At Tino’s in Pitillal or Nuevo Vallarta, they season these oysters with a little chicken bouillon (the famous Knorr Suisa that weaves its way into so many dishes around the world). Though it adds a little extra richness, I think the flavor of the oysters comes through better without it. And without the little crusting of melted cheese that the Tino’s chefs add. When I make this in Chicago, I love to weave in a
little chopped garlic chive or epazote from my garden.
- 2 1/2cups (about 1 1/4 pounds) shucked oysters
- 2tablespoons butter
- 1 medium white onion, chopped into 1/4 inch pieces
- 1very largetomato, cored and chopped into 1/4 inch pieces
- Fresh Hot Green Chiles to Taste (usually 2 serranos or 1 jalapeno), stemmed, seeded (if you wish) and finely chopped
- 1/3cup white wine
- 1tablespoon soy sauce
- 1/2cupMexican crema, créme fraiche or whipping cream
- 2tablespoons finely chopped parsley, plus a little extra for garnish
- 2tablespoonsgrated Mexican queso añejo or other garnishing cheese such as Romano or Parmesan
Pour the oysters into a colander set over a bowl. Let drain while preparing the flavorings.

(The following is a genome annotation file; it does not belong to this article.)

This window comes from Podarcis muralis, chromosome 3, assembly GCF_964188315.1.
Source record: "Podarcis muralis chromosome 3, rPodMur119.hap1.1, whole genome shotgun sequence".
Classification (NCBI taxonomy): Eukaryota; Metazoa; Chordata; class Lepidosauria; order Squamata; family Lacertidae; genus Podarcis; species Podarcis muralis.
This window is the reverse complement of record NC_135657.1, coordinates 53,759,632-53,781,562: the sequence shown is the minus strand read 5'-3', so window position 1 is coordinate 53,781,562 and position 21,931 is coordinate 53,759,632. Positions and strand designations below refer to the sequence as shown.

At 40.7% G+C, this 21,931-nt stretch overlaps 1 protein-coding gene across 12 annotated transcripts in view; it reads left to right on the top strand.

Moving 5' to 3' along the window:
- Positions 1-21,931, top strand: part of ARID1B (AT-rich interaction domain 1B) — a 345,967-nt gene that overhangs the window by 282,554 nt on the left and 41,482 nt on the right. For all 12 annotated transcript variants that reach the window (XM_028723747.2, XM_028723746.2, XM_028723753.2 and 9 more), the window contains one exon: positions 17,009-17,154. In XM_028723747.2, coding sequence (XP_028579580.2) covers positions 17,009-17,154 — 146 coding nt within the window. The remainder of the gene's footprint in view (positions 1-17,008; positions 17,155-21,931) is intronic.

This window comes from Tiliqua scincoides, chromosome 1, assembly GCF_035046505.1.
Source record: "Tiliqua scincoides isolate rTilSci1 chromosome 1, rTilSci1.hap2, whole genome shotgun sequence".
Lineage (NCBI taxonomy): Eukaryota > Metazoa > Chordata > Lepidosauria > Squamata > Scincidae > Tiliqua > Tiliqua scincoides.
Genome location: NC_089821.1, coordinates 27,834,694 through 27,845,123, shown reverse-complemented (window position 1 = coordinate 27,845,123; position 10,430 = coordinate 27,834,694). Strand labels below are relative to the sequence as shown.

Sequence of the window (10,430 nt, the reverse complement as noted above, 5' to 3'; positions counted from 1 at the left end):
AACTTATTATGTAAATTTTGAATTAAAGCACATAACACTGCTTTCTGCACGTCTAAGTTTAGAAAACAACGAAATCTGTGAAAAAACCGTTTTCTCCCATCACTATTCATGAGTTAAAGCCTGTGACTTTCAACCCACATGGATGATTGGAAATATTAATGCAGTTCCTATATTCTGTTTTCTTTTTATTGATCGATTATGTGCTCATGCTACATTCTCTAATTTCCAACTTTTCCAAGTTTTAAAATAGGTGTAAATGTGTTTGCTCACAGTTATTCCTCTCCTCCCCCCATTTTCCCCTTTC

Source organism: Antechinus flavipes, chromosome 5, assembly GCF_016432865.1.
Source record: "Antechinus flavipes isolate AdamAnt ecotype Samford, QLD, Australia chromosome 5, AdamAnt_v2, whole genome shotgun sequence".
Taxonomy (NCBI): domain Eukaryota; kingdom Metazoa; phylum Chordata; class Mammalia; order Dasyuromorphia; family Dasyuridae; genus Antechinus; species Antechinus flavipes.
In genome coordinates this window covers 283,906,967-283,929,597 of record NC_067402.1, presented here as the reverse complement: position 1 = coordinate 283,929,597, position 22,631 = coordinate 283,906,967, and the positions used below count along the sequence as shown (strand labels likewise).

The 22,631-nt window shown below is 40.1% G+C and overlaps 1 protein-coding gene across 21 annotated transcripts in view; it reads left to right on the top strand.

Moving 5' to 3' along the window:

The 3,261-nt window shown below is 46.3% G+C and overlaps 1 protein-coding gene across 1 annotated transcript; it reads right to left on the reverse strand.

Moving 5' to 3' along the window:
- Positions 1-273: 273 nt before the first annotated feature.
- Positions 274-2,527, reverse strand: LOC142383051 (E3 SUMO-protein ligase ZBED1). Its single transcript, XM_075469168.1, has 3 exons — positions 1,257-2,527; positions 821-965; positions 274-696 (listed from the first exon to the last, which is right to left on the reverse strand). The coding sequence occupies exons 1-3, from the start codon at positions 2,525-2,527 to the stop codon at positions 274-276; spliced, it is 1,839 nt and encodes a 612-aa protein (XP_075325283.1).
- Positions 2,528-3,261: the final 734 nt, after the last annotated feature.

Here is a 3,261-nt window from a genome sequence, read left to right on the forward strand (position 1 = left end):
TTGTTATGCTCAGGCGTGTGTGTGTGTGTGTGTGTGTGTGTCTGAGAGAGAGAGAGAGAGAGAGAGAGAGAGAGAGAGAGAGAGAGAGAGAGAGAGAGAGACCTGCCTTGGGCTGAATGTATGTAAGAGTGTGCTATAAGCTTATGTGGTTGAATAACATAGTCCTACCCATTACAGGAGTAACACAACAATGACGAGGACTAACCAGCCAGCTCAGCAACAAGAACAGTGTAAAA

In a very large (12-inch) skillet, melt the butter of medium-high. Add the onion, tomato and serrano, and cook, stirring frequently, until the onion is translucent and the juice from the tomatoes has evaporated, about 5 minutes.
Add the white wine, soy, crema (or its substitute), parsley and 1⁄2 cup juice drained from the oysters. Cook until as thick as a light cream soup, about 5 to 6 minutes. Add the oysters, reduce the heat to medium and cook, stirring frequently, until the oysters are just barely cooked, about 3 minutes. Stir in the cheese, taste and season with salt, usually about a scant 1⁄2 teaspoon.
Spoon into warm dishes and serve right away with a sprinkling of parsley.